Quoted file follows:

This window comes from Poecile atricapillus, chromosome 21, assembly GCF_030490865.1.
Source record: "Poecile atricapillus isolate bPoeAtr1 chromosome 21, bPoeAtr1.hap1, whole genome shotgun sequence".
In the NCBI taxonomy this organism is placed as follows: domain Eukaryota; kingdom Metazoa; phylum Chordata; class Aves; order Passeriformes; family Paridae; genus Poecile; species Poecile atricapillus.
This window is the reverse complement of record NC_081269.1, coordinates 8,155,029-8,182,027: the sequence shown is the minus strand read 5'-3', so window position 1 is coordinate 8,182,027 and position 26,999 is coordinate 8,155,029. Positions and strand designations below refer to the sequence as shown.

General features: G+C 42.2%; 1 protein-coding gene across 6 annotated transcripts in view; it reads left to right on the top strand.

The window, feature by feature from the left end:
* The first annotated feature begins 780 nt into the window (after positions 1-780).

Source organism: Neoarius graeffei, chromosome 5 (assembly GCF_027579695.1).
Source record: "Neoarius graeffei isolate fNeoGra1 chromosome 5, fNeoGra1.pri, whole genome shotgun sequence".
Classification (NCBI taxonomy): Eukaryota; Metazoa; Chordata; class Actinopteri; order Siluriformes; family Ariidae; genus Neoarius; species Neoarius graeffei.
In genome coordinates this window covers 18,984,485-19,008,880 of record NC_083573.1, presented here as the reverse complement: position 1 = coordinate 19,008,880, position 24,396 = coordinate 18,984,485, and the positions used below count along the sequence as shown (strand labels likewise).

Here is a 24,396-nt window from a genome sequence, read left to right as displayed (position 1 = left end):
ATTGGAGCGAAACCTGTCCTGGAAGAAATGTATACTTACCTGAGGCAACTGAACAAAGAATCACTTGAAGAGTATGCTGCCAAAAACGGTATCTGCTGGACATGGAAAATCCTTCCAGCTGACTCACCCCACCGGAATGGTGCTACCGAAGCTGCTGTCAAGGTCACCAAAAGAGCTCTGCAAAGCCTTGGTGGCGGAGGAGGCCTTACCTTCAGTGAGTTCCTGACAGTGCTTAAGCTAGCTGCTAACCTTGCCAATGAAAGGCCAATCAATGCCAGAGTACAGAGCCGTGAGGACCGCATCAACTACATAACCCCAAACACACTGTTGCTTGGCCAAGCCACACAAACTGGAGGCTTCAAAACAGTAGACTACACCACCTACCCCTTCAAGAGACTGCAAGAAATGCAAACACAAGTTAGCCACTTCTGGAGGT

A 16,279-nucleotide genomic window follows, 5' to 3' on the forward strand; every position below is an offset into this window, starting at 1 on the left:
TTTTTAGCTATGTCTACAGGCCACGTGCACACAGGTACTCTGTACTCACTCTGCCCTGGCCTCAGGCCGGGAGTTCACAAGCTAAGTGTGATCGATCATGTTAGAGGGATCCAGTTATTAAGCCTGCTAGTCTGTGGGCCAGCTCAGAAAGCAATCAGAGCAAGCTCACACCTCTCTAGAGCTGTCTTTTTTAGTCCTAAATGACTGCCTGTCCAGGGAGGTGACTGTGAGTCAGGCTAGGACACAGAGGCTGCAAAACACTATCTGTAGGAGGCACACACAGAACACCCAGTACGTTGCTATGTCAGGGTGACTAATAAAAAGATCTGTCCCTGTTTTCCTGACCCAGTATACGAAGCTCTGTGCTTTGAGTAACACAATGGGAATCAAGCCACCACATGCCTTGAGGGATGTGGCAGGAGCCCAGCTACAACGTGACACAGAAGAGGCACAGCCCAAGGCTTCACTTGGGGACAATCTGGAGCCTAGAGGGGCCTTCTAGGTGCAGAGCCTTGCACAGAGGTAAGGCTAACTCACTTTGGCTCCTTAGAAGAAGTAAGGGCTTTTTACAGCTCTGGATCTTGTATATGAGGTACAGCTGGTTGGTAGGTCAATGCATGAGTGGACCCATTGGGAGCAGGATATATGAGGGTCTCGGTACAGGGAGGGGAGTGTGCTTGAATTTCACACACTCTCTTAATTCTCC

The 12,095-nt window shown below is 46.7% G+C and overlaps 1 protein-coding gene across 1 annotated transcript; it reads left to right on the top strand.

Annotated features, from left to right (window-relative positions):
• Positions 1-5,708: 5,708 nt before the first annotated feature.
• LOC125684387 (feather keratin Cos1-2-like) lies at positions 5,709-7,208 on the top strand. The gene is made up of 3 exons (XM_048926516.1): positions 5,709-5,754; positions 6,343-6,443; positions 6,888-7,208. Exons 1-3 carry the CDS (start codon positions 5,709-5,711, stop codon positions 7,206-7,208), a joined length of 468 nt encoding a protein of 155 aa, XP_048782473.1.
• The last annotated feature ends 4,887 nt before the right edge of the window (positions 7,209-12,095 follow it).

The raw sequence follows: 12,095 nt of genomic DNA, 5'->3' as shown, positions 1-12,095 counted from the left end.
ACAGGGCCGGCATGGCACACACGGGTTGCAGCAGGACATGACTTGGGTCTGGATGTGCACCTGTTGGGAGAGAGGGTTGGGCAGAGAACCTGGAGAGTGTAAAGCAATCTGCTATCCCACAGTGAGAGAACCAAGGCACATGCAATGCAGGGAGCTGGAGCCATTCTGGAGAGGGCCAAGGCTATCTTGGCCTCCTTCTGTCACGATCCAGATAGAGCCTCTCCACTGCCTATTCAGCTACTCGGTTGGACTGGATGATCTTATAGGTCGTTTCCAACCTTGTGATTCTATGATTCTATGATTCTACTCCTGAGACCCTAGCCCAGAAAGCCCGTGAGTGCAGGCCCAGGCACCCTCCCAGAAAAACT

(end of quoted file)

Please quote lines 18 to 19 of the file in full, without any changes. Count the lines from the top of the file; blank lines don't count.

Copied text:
• Positions 1-5,708: 5,708 nt before the first annotated feature.
• LOC125684387 (feather keratin Cos1-2-like) lies at positions 5,709-7,208 on the top strand. The gene is made up of 3 exons (XM_048926516.1): positions 5,709-5,754; positions 6,343-6,443; positions 6,888-7,208. Exons 1-3 carry the CDS (start codon positions 5,709-5,711, stop codon positions 7,206-7,208), a joined length of 468 nt encoding a protein of 155 aa, XP_048782473.1.